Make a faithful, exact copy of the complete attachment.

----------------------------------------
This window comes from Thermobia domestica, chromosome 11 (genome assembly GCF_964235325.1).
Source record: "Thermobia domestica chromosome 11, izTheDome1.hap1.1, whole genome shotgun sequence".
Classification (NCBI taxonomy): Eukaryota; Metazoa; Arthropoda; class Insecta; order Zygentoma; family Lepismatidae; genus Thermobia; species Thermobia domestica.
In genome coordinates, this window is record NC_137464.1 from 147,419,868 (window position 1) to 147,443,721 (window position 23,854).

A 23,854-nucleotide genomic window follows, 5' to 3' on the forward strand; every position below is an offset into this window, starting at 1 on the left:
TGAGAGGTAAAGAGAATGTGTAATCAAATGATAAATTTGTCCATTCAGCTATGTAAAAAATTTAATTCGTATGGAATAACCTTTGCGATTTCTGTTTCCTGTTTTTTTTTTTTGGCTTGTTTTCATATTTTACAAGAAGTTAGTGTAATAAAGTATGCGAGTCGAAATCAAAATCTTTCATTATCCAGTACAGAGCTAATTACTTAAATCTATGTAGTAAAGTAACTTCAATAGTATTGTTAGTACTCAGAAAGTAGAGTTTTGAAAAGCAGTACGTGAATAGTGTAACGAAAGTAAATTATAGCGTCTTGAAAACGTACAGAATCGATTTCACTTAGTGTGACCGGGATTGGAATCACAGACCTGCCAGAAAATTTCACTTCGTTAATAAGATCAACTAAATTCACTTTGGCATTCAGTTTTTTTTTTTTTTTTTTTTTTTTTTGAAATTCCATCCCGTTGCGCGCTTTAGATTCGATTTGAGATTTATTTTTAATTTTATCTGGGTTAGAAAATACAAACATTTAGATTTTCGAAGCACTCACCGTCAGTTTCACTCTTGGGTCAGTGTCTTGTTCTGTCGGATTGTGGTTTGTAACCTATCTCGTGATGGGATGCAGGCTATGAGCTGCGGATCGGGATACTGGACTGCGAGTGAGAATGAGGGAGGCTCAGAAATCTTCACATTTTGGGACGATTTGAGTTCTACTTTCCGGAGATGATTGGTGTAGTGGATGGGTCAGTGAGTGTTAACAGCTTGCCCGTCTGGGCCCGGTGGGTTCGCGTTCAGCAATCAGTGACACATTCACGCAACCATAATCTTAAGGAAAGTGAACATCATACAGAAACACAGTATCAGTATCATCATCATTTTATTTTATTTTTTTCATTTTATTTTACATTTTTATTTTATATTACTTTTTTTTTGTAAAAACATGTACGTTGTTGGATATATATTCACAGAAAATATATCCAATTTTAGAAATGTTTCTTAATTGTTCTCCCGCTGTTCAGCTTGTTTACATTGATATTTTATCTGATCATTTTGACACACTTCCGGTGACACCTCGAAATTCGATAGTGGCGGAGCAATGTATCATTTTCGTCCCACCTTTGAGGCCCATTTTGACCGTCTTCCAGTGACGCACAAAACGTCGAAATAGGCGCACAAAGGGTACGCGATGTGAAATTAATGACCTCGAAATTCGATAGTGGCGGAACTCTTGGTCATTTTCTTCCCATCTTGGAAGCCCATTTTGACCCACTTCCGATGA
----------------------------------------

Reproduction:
This window comes from Thermobia domestica, chromosome 11 (genome assembly GCF_964235325.1).
Source record: "Thermobia domestica chromosome 11, izTheDome1.hap1.1, whole genome shotgun sequence".
Classification (NCBI taxonomy): Eukaryota; Metazoa; Arthropoda; class Insecta; order Zygentoma; family Lepismatidae; genus Thermobia; species Thermobia domestica.
In genome coordinates, this window is record NC_137464.1 from 147,419,868 (window position 1) to 147,443,721 (window position 23,854).

A 23,854-nucleotide genomic window follows, 5' to 3' on the forward strand; every position below is an offset into this window, starting at 1 on the left:
TGAGAGGTAAAGAGAATGTGTAATCAAATGATAAATTTGTCCATTCAGCTATGTAAAAAATTTAATTCGTATGGAATAACCTTTGCGATTTCTGTTTCCTGTTTTTTTTTTTTGGCTTGTTTTCATATTTTACAAGAAGTTAGTGTAATAAAGTATGCGAGTCGAAATCAAAATCTTTCATTATCCAGTACAGAGCTAATTACTTAAATCTATGTAGTAAAGTAACTTCAATAGTATTGTTAGTACTCAGAAAGTAGAGTTTTGAAAAGCAGTACGTGAATAGTGTAACGAAAGTAAATTATAGCGTCTTGAAAACGTACAGAATCGATTTCACTTAGTGTGACCGGGATTGGAATCACAGACCTGCCAGAAAATTTCACTTCGTTAATAAGATCAACTAAATTCACTTTGGCATTCAGTTTTTTTTTTTTTTTTTTTTTTTTTTGAAATTCCATCCCGTTGCGCGCTTTAGATTCGATTTGAGATTTATTTTTAATTTTATCTGGGTTAGAAAATACAAACATTTAGATTTTCGAAGCACTCACCGTCAGTTTCACTCTTGGGTCAGTGTCTTGTTCTGTCGGATTGTGGTTTGTAACCTATCTCGTGATGGGATGCAGGCTATGAGCTGCGGATCGGGATACTGGACTGCGAGTGAGAATGAGGGAGGCTCAGAAATCTTCACATTTTGGGACGATTTGAGTTCTACTTTCCGGAGATGATTGGTGTAGTGGATGGGTCAGTGAGTGTTAACAGCTTGCCCGTCTGGGCCCGGTGGGTTCGCGTTCAGCAATCAGTGACACATTCACGCAACCATAATCTTAAGGAAAGTGAACATCATACAGAAACACAGTATCAGTATCATCATCATTTTATTTTATTTTTTTCATTTTATTTTACATTTTTATTTTATATTACTTTTTTTTTGTAAAAACATGTACGTTGTTGGATATATATTCACAGAAAATATATCCAATTTTAGAAATGTTTCTTAATTGTTCTCCCGCTGTTCAGCTTGTTTACATTGATATTTTATCTGATCATTTTGACACACTTCCGGTGACACCTCGAAATTCGATAGTGGCGGAGCAATGTATCATTTTCGTCCCACCTTTGAGGCCCATTTTGACCGTCTTCCAGTGACGCACAAAACGTCGAAATAGGCGCACAAAGGGTACGCGATGTGAAATTAATGACCTCGAAATTCGATAGTGGCGGAACTCTTGGTCATTTTCTTCCCATCTTGGAAGCCCATTTTGACCCACTTCCGATGA